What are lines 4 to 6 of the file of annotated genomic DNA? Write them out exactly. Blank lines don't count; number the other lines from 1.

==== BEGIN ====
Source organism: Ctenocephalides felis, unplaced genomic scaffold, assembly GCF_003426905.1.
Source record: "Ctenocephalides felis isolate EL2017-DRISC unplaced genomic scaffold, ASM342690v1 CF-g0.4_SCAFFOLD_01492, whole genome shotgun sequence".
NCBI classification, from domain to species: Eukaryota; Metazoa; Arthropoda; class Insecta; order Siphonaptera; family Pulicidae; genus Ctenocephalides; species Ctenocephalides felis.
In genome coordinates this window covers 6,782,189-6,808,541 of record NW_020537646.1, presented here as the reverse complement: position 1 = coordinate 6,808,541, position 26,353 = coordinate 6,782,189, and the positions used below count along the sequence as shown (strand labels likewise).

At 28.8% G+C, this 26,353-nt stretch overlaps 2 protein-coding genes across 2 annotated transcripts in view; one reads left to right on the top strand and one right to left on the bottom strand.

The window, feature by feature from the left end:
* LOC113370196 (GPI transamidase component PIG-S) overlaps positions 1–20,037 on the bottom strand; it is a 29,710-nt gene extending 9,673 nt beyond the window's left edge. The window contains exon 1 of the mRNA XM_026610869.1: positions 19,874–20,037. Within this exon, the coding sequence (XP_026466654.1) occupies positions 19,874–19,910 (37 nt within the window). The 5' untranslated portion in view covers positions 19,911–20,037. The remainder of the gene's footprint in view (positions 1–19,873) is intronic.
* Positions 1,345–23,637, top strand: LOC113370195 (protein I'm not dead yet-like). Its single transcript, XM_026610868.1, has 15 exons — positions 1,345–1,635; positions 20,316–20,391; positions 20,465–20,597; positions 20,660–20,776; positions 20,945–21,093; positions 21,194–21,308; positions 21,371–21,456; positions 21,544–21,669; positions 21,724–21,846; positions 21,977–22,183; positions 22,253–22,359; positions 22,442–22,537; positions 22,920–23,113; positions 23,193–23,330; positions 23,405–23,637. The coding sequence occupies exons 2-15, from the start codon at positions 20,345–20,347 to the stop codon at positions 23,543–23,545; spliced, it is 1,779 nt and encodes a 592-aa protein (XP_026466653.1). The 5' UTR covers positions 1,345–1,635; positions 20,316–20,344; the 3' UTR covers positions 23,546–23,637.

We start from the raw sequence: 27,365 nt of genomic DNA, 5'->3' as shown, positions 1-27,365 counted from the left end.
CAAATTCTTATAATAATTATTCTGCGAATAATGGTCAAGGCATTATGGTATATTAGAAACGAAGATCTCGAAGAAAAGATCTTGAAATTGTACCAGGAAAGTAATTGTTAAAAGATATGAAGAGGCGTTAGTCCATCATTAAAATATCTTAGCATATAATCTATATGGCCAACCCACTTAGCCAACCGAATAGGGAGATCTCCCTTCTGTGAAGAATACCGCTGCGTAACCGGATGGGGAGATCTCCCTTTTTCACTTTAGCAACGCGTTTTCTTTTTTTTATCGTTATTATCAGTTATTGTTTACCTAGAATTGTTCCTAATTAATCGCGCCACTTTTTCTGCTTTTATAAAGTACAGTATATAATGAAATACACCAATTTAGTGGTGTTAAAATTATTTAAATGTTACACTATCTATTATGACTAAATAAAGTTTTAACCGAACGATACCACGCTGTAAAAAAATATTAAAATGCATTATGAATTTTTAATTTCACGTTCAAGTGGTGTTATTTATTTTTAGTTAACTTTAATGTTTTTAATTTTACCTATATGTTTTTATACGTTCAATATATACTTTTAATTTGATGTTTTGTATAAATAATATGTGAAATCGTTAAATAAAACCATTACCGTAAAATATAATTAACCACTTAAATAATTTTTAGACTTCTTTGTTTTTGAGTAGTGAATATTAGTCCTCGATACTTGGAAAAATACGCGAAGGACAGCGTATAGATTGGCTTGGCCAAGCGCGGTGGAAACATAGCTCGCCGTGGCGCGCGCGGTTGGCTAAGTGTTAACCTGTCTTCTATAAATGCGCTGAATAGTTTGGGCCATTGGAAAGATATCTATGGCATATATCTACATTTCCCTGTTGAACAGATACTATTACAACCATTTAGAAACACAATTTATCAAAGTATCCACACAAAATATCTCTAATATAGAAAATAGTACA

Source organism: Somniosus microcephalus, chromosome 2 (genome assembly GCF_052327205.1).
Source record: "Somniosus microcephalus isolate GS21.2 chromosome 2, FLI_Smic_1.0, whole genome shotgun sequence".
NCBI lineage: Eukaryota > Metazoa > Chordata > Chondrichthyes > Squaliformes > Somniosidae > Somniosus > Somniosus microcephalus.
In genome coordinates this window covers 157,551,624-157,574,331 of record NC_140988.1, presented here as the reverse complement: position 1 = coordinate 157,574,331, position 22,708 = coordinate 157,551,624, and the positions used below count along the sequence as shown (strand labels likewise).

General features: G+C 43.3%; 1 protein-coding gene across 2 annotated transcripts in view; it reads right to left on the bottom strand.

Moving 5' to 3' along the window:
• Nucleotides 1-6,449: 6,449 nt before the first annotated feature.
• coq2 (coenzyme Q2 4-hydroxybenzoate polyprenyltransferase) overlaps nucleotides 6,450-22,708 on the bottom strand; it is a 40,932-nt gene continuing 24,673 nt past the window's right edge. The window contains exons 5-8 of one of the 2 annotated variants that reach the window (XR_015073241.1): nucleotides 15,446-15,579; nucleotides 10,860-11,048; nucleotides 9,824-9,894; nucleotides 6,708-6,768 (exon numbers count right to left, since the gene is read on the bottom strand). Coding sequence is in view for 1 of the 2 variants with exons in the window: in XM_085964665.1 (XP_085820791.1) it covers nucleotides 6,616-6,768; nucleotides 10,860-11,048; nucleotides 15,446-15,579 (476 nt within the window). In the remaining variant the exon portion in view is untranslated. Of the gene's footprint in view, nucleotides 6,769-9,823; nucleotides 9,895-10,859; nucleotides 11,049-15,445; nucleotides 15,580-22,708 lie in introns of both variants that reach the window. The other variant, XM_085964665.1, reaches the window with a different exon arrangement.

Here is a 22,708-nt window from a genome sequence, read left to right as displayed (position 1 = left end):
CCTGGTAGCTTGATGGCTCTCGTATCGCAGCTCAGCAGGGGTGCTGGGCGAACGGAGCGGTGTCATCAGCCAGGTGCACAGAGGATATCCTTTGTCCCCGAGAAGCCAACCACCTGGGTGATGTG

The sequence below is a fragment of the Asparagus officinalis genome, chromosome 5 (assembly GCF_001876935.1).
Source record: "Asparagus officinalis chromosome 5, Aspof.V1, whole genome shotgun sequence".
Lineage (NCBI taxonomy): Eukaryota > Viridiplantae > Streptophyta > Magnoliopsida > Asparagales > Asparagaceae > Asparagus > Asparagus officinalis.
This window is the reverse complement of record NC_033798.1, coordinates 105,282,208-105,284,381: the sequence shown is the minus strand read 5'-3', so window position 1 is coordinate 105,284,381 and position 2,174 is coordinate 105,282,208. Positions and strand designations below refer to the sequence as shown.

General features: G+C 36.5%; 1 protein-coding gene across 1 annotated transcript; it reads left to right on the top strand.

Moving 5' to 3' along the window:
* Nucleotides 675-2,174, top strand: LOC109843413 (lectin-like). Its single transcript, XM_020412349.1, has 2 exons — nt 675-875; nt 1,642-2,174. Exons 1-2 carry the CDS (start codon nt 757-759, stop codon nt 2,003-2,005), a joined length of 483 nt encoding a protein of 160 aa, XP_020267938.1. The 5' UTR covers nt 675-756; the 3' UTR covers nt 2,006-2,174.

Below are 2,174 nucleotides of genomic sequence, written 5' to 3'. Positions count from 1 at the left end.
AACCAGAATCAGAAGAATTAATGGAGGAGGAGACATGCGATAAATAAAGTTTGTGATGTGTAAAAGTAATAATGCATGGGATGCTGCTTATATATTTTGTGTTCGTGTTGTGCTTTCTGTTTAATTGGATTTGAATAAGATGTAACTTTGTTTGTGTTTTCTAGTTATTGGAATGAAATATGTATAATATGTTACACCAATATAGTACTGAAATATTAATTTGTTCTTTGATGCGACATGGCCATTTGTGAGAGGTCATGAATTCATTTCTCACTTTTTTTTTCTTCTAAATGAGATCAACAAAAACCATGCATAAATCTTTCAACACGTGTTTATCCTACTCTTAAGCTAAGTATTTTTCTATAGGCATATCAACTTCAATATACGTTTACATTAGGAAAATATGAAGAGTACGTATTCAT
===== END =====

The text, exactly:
In genome coordinates this window covers 6,782,189-6,808,541 of record NW_020537646.1, presented here as the reverse complement: position 1 = coordinate 6,808,541, position 26,353 = coordinate 6,782,189, and the positions used below count along the sequence as shown (strand labels likewise).

At 28.8% G+C, this 26,353-nt stretch overlaps 2 protein-coding genes across 2 annotated transcripts in view; one reads left to right on the top strand and one right to left on the bottom strand.

The window, feature by feature from the left end: